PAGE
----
Growing close to the previous plants, here is a much darker flower form of Ribes glandulosum; While individual plants are scattered through wooded areas, often beside larger trees to reduce the impact of grazing cattle (not sure if they are grazed at all, or if the issue is only trampling), many of these plants I've shown so far are in patches on/among old brush piles or even between fallen trees/branches etc-- again, these are areas less convenient for cattle to graze (doesn't mean they don't/can't go there, but its not their  first choice if there is plenty of material to graze) and many shrubs thrive in these areas- Loniceras, Symphoricarpos, Ribes etc. The rest of the shots show something of this kind of fallen tree habitat; 4 shows the sort of low thicket that can have several species intertwined, and more over some square metres.. some forbs also thrive in this habitat, in spots not overwhelmed by the woodies. as this Mertensia paniculata, 5. 6,7 show a bit of an overview; off to one side, more among the trees is a large stand of what I think is Symphoricarpos occidentalis- at any rate, larger plants than our much more common S. albus... Note, esp in the last shot-- outside this tangled area the cattle have the 'grass' grazed quite low, so this kind of spot is a key refuge for many species....

west central alberta, canada; just under 1000m; record temps:min -45C/-49F;max 34C/93F; http://picasaweb.google.ca/cactuscactus  http://urbanehillbillycanada.blogspot.com/

Hoy
Hoy's picture
Title: Member
Joined: 2009-12-15

cohan wrote:

Trond, I have not collected much seed so far- I have not heard from anyone interested in them, but I could collect if there was interest.. Kristl at Gardens North has found them to be difficult to sell, mostly, so she could not use them apart from a couple 'star' species that are not in my area...lol

Cohan, if you have the chance I would love to try some of the species you deem better! I have ordered from Kristl but she hadn't many Ribes as you say.

Trond
Rogaland, Norway - with cool, often rainy summers  (29C max) and mild, often rainy winters (180 cm/year)!

Lockwood
Lockwood's picture
Title: Member
Joined: 2010-01-18

Such beautiful bushes/shrubs!  I love our native Ribes sanguineum we have them scattered around our 8 acres.  They are a favorite of hummingbirds.

Julie

Julie
Greetings from SW Washington The Evergreen State
USDA Zone 8b −9.4 °C (15 °F) -6.7 °C (20 °F)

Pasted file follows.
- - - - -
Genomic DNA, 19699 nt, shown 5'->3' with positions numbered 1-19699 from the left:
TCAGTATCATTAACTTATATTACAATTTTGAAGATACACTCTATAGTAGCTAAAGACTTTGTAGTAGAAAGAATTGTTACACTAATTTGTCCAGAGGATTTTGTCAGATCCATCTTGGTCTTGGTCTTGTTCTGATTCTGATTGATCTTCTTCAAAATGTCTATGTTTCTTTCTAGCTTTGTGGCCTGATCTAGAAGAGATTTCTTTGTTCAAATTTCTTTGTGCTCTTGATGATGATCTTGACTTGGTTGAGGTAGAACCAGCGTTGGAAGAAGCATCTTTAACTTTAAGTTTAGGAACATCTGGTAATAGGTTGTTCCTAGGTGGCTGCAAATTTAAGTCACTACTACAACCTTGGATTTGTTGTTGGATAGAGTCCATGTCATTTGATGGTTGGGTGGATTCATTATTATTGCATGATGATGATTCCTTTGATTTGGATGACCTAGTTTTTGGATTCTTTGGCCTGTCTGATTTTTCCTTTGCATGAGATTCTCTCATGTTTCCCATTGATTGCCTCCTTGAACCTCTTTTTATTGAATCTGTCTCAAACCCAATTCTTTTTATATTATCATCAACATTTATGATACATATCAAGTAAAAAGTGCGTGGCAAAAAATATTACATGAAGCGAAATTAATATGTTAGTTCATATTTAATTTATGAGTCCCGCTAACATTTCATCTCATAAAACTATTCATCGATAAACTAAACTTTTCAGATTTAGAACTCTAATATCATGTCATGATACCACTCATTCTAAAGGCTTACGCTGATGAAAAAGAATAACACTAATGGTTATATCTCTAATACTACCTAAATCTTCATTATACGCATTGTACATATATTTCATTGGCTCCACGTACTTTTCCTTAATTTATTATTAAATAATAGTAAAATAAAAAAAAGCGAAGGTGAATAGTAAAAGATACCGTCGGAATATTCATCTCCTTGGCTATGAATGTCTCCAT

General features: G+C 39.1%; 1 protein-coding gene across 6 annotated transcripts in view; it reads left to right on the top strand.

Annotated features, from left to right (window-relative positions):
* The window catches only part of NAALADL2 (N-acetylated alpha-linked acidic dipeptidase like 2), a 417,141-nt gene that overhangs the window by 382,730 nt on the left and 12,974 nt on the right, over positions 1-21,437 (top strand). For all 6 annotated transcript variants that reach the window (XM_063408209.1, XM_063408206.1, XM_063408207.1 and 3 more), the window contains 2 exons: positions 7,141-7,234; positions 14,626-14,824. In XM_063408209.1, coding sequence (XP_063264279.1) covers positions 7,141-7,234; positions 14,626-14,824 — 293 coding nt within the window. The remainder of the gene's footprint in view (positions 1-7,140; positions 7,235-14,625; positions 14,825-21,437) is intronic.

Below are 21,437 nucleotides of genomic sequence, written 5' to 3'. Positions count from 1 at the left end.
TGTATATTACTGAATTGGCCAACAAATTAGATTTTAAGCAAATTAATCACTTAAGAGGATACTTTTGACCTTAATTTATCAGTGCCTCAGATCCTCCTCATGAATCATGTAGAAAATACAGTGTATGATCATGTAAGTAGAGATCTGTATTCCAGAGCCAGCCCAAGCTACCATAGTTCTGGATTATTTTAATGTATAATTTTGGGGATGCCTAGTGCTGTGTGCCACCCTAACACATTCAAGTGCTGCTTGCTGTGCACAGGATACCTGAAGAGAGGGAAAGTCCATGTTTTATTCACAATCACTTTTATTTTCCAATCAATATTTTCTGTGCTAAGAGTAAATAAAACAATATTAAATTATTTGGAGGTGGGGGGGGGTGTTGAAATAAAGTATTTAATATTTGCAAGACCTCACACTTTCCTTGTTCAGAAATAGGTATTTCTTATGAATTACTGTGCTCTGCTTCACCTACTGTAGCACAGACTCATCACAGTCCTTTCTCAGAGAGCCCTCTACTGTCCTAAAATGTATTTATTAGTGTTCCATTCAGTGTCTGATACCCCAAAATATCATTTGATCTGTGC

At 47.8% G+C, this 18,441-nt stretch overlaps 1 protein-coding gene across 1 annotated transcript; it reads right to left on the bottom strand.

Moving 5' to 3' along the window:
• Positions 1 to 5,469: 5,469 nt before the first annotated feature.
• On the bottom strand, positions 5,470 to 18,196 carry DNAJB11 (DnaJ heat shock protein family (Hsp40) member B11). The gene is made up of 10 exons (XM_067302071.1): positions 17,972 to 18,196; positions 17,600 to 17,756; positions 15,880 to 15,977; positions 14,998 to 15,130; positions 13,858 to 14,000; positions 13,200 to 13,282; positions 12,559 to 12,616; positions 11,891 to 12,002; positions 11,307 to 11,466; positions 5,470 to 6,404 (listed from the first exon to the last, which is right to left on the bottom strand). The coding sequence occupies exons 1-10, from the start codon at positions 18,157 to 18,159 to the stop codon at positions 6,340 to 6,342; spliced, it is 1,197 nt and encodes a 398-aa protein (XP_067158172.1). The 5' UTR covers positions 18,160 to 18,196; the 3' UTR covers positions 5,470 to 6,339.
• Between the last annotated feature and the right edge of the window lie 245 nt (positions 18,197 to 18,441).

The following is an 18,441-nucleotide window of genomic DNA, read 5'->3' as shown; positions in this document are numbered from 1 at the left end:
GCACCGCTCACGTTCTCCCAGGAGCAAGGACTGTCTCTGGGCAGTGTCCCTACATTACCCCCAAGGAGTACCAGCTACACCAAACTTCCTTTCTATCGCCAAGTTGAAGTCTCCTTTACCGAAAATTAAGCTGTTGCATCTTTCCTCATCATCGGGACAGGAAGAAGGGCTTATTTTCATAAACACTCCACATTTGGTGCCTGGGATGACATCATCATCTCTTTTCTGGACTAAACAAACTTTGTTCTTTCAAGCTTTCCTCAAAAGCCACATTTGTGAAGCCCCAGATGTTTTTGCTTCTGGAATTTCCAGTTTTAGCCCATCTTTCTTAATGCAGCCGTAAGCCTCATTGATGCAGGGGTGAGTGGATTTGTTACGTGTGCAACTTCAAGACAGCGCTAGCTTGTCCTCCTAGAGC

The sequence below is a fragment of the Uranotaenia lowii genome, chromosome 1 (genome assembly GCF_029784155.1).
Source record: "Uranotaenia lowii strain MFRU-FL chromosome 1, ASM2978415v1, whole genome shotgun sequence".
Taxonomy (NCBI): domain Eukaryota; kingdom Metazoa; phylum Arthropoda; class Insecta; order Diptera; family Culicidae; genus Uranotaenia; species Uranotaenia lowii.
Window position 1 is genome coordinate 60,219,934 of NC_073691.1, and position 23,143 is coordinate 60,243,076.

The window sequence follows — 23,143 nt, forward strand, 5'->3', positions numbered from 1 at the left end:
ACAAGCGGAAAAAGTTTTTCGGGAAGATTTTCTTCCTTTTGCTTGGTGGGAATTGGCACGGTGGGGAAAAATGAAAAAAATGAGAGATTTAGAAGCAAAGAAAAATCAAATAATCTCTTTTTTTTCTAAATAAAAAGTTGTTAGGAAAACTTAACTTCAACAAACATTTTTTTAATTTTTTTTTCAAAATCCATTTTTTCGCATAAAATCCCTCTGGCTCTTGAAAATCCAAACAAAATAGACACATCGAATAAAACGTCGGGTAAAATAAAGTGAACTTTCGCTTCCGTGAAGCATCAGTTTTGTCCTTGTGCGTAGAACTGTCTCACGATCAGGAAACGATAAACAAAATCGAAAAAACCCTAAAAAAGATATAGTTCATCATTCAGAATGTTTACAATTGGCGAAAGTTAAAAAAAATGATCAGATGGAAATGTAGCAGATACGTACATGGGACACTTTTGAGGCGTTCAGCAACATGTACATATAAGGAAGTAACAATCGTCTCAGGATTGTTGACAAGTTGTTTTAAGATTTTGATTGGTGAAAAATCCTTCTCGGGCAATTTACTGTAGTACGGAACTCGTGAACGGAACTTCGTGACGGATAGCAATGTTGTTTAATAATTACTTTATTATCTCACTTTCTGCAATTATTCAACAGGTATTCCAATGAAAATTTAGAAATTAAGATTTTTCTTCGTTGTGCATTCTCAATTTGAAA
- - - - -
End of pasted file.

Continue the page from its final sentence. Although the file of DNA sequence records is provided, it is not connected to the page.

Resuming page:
Heat Zone 4 15-30 days exceeding 30°C(86°F)

cohan
cohan's picture
Title: Guest
Joined: 2011-02-03

Trond, I will keep you in mind for those ( I was watching for a few things for you this year, but I seemed to not find fruit/seed on any of them- I did get, I think, one berry of Geocaulon lividum, not sure where it is, but I have a long overdue burst of seed sorting and sowing to come..lol; found no seed on Maianthemum trifolium, not sure if it was not a good year for them, or if my timing was off-- the year before I had seed...) I'd prob give you Ribes triste, R hudsonianum and R glandulosum-- the first two are right on my acreage, with colour variants of triste easy to find, and glandulosum I know from two or three spots easy to find on the farm.. luckily the birds do not clean out all the currant berries as fast as they do some other things (very difficult most years to get seed of Amelanchier alnifolia- often stripped just on the verge of ripening!)..

Lockwood-- thanks! sanguineum looks exquisite! If you haven't already done it somewhere on the forum, an intro would be welcome, there is a thread specially for it :) You can also add first name and general location etc to your message signature if you like- we always are interested to know where everyone is :)

west central alberta, canada; just under 1000m; record temps:min -45C/-49F;max 34C/93F; http://picasaweb.google.ca/cactuscactus  http://urbanehillbillycanada.blogspot.com/

Hoy
Hoy's picture
Title: Member
Joined: 2009-12-15

That's fine Cohan! I have a list of your wishes too and if you have more wishes, please tell me.

Trond
Rogaland, Norway - with cool, often rainy summers  (29C max) and mild, often rainy winters (180 cm/year)!

Pages

Log in or register to post comments